It’s not that I enjoy flying bi-coastal as a commuting flight attendant, passenger style, after spending 20 hours of my last 38 hours working on an airplane. It has simply become a necessary evil that I, as well as many other crew members, endure to live in the places that they want to live, or be with the families that they love to raise.  My best friend commuted for an entire year from Honolulu to Colorado, which, for anyone that knows anything about flying stand-by anywhere, you know that commuting out of Hawaii is a bitch.

Horrible commutes

At least one of us is maintaining a positive attitude

My mom commutes from California farm country to Phoenix every week before her trip, and every week after her trip.  She also works alone, or with only one other flight attendant, and on many days, has more than six-legs.  I don’t know how that woman has so much energy for all of it, AND she’s always laughing and smiling.  AND she’s always nice.  Wow.  Hopefully it’s genetic.

Mom and Daughter Flight Attendants

Mommy & Me

The job of a flight attendant is one of the easiest you will ever find. It’s the life revolved around that challenges…

About the Author

Hello, I’m K. J. Watts, but my friends call me Kara. I fell into the sky and have worked as International cabin crew, on private jets as a corporate flight attendant, and earned an FAA Private Pilot Certificate. Over a decade ago, I started this blog, which developed into a love for writing and a debut memoir based on Flight Attendant Life. A California native, I now live in Sydney, Australia, where I enjoy spending time with my husband, writing, and surfing.

  1. Hi! I really enjoy reading your blog! Especially the part of living in Hawaii. I’m an Atlanta based flight attendant, soon to be in Salt Lake City or San Francisco (crossing my fingers for a transfer). I currently live in SF and commute to ATL where I have a Crashpad. My heart has always been telling me that I should and want to move to Honolulu. It’s a big move but since I work most almost 2 weeks on and 2 weeks or 10 days off, I’m wondering if a complete move to HNL is necessary OR if it is possible to maybe find a situation where I share a house with someone or rent it for 10 days every month or 2 weeks. I know it might be a long shot but do you know of FA’s that do this?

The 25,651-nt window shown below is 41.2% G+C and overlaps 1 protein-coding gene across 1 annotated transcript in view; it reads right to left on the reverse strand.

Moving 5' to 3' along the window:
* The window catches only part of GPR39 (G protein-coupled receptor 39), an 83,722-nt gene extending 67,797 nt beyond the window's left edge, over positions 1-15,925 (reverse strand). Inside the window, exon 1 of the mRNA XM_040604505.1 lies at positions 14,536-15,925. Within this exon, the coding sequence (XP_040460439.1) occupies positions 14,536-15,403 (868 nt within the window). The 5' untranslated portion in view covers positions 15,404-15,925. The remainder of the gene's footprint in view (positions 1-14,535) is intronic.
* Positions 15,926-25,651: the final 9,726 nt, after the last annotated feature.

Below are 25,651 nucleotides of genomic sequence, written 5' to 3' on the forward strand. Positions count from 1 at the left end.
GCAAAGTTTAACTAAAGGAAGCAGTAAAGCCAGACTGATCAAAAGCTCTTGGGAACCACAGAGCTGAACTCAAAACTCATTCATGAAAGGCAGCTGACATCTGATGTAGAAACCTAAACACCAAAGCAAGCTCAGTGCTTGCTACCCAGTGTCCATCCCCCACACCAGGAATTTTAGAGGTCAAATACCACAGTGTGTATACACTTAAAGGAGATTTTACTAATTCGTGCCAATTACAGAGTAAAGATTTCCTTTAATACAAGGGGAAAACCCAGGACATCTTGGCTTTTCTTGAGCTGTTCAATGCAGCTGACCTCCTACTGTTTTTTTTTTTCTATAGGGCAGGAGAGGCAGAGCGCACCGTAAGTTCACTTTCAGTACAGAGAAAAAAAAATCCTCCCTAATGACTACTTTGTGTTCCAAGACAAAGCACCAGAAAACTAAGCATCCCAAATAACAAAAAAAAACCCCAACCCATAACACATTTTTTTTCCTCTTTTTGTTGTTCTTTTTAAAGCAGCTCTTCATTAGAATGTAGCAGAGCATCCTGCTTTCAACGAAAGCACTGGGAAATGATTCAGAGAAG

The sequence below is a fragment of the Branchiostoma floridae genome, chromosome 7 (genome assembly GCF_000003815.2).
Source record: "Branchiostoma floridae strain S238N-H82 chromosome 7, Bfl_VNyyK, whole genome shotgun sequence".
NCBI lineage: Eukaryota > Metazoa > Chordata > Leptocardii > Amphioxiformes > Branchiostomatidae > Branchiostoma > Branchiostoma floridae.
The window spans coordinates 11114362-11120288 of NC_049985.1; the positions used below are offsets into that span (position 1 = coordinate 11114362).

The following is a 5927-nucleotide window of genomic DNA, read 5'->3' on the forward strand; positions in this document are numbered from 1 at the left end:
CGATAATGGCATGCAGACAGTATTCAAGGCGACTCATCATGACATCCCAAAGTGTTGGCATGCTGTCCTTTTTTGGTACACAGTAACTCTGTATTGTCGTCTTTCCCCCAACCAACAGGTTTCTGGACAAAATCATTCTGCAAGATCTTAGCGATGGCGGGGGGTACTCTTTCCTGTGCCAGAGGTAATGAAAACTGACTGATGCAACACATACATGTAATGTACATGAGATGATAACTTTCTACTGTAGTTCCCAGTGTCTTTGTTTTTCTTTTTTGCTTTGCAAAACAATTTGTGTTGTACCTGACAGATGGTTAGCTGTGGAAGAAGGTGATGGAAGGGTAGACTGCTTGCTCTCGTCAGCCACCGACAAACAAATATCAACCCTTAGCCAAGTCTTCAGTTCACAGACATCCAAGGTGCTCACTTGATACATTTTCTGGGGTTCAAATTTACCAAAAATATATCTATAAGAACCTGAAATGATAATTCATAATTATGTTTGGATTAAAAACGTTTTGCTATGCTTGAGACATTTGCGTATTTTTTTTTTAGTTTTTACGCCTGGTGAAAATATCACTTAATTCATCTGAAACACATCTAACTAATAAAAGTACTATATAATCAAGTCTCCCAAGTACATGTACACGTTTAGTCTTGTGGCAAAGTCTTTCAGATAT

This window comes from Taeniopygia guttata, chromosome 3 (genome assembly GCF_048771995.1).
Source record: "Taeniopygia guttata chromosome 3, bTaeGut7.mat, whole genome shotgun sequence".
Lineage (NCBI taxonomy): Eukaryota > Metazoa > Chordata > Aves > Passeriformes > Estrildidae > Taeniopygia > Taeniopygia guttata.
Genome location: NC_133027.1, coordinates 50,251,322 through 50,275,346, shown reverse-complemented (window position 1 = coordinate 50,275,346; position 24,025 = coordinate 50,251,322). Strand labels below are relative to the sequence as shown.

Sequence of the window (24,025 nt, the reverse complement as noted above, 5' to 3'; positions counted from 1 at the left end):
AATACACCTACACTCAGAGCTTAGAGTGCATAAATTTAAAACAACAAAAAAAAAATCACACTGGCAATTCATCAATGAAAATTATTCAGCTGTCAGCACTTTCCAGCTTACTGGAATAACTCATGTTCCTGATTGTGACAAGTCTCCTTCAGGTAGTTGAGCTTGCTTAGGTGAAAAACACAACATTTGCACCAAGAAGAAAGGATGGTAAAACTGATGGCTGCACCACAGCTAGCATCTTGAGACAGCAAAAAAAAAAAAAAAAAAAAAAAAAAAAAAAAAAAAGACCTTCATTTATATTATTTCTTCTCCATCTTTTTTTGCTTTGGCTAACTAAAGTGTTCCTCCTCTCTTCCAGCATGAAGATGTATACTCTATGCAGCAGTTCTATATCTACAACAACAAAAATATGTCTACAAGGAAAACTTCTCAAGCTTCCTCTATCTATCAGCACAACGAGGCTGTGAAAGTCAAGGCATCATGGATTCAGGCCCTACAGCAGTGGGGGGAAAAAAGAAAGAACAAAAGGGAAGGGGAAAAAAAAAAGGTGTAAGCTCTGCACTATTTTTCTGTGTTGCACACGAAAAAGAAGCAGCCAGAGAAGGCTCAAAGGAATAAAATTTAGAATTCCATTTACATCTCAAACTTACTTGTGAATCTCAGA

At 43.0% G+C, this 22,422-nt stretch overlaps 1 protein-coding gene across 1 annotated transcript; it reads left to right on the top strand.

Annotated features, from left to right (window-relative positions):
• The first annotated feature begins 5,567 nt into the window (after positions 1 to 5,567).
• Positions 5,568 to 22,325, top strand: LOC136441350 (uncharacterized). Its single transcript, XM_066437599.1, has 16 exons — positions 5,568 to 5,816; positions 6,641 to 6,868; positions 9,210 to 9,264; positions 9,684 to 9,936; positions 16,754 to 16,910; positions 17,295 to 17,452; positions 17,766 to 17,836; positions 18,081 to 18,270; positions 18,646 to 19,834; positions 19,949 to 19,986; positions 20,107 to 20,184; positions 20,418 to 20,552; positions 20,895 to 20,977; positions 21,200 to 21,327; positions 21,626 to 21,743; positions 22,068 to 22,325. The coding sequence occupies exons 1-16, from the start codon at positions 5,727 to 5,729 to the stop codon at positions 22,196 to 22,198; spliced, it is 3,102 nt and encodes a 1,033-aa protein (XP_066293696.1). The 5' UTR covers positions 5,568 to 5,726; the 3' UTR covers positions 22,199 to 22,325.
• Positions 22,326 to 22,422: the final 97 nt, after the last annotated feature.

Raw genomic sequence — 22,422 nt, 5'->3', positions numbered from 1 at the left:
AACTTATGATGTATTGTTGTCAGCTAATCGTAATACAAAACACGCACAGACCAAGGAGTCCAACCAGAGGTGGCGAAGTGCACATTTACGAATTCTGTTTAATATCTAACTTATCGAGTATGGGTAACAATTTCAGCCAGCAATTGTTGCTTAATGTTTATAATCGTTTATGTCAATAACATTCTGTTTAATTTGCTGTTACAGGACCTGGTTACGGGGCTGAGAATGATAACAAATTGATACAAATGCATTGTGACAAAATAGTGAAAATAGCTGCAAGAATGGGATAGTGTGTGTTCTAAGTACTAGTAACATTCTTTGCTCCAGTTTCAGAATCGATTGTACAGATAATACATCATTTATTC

2. HI!! I really enjoy all of your posts!!! I am currently living in Honolulu with my family and boyfriend’s family where our rent is $600 a month for our tiny room in the house. He has a really good job with the city and I have multiple jobs within the hospitality industry of Waikiki. Honolulu is expensive even with him having a city job and me working multiple jobs we still cant afford to buy our own place. I recently got hired and am anticipating training for a smaller commuter airline which has bases through out the Pacific North West. My question is once I am done with training should I pack up and move to my base where I will be on reserve for some time without knowing for sure if I will be able to afford rent or should I attempt to commute from Honolulu to my base in the Pacific North west and rent a crash pad on a monthly bases. I’m conflicted since I really want to be a flight attendant and want to have a great career but I am just uncertain if I will be able to survive away from home while I have a reserve schedule.

Comments are closed.

{"email":"Email address invalid","url":"Website address invalid","required":"Required field missing"}